Diplomacy is one of the domains where Prime Minister Shinzo Abe says he has delivered results during the five years and nine months he has been in power.
But that official position couldn’t be further removed from reality when it comes to Japan’s relations with Russia.
Abe is exaggerating in describing that bilateral negotiations for a peace treaty are moving ahead. Explanations that are out of touch with reality could not only mislead public understanding but could also invite suspicion among the international community.
Abe held his 22nd summit with Russian President Vladimir Putin earlier this week. However, the latest summit failed to set any clear path for realizing joint economic activity on the four disputed islands off Hokkaido, which were seized by the Soviet Union during the closing days of World War II and are claimed by Tokyo.
“Our new approach is steadily changing the way Japan and Russia work together,” Abe said.
In fact, however, the negotiations have remained stalled since both leaders reached an agreement two years ago.
And the reason is clear: both countries are seeing the joint activity being proposed in a completely different light.
Moscow says the joint activity should be subject to Russian law. It also argues the framework for cross-border passage of people should not be limited to the four islands but should also cover the entirety of Sakhalin Oblast and Hokkaido.
Tokyo is seeking a special system to be applied to the four islands alone, but the positions of both parties remain far apart. After all, just because the joint economic activity will come to pass would not necessarily mean a breakthrough will be made in the territorial issue.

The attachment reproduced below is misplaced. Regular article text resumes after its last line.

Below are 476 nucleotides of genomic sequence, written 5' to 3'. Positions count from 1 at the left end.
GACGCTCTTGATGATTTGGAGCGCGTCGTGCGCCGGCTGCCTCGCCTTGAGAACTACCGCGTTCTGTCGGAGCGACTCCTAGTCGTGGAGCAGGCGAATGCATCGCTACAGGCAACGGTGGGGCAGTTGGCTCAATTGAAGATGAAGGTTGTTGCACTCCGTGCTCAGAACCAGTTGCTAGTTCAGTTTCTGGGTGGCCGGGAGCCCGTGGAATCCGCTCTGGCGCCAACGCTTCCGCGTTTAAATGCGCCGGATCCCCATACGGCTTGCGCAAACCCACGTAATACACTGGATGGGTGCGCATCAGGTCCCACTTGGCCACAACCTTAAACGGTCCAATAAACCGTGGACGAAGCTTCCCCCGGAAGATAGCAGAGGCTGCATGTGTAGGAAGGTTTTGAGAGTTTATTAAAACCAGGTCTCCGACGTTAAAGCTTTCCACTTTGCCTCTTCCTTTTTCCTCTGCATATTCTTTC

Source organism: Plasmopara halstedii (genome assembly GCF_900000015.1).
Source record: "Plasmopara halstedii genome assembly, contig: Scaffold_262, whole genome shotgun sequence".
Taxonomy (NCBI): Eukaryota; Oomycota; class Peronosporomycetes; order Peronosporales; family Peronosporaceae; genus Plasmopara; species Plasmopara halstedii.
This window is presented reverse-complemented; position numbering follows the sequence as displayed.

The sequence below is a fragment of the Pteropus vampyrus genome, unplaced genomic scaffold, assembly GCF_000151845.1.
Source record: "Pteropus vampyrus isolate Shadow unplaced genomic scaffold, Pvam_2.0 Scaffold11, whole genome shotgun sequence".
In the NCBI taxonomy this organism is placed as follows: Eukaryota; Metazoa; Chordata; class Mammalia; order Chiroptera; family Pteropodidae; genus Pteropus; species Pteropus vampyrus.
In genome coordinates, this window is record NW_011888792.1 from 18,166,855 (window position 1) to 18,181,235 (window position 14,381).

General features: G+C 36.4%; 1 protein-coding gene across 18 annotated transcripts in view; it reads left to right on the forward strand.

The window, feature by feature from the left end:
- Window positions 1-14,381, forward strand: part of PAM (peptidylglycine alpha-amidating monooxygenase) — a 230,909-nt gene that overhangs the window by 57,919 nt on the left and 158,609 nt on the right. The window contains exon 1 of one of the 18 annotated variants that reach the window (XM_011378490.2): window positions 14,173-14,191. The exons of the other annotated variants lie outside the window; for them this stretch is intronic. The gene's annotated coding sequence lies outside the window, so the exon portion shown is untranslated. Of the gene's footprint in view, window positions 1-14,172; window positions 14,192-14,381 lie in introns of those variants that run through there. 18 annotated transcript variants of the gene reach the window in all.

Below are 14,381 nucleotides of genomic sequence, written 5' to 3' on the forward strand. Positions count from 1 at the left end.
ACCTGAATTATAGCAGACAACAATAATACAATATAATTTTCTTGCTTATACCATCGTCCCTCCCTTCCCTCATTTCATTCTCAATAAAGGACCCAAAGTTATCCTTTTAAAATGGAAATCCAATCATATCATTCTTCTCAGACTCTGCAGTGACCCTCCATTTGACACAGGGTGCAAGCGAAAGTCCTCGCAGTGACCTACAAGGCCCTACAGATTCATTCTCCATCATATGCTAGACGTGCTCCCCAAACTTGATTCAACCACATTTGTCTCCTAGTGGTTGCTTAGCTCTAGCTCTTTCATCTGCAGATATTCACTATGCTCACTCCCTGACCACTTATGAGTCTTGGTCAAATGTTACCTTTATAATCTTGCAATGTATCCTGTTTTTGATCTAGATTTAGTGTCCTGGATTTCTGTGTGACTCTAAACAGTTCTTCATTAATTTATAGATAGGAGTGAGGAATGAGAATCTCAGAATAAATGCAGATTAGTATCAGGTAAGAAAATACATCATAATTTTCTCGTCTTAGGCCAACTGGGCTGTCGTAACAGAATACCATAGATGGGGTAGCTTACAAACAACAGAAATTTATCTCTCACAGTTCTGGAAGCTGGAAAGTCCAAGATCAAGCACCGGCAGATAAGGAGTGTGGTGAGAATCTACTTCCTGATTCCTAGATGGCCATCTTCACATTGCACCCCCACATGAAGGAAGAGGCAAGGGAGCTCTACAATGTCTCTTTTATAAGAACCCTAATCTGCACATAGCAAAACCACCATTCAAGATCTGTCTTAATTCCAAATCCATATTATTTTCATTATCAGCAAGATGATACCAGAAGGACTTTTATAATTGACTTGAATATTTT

Russia has deployed ground-to-ship missiles on Etorofu and Kunashiri islands, part of the disputed Northern Territories. It was learned last month that Russia had flown fighter jets of a new and powerful model to Etorofu island.
Moscow is steadily building up its military force on the four islands, which it sees as strategic footholds.
A military exercise, the largest in scale since the Cold War ended, began Sept. 11 in the Russian Far East. While Russia has been conducting similar war games every four years, the armed forces of China are taking part for the first time in the ongoing session.
The maneuvers are obviously intended to show off Moscow’s strategic ties with Beijing and to keep Washington in check.
Russia’s ties with the United States and Europe remain strained.
The country came under fire when it one-sidedly annexed Ukraine’s Crimea in 2014. Russia is also at loggerheads with the West, including over its suspected intervention in the latest U.S. presidential election and over suspicion of attempted murder, by poisoning, of a former spy in Britain.
Given those circumstances, Japan has been holding summit talks with Russia, and paying tribute to Putin, even as Tokyo has been imposing sanctions on Moscow in step with other members of the Group of Seven. The international community should be forgiven for looking with suspicious eyes at Japan, which is failing to get in Russia’s face and take a firm stance in asserting the rule of law and other principles.
It goes without saying that demarcating the border and signing a peace treaty with Russia is a major task left to be done by postwar Japan. But its fundamental objective should lie in ensuring peace and stability of the Asia-Pacific region, including the United States, China and the Korean Peninsula, over the long term.
No prospects would be opened in the talks with Russia as long as Japan were only to rely on intimate personal ties between the leaders and economic cooperation alone in calling for Moscow’s concessions on the territorial issue, oblivious of the need to see Japan-Russia ties in a broader picture of international relations.
–The Asahi Shimbun, Sept. 12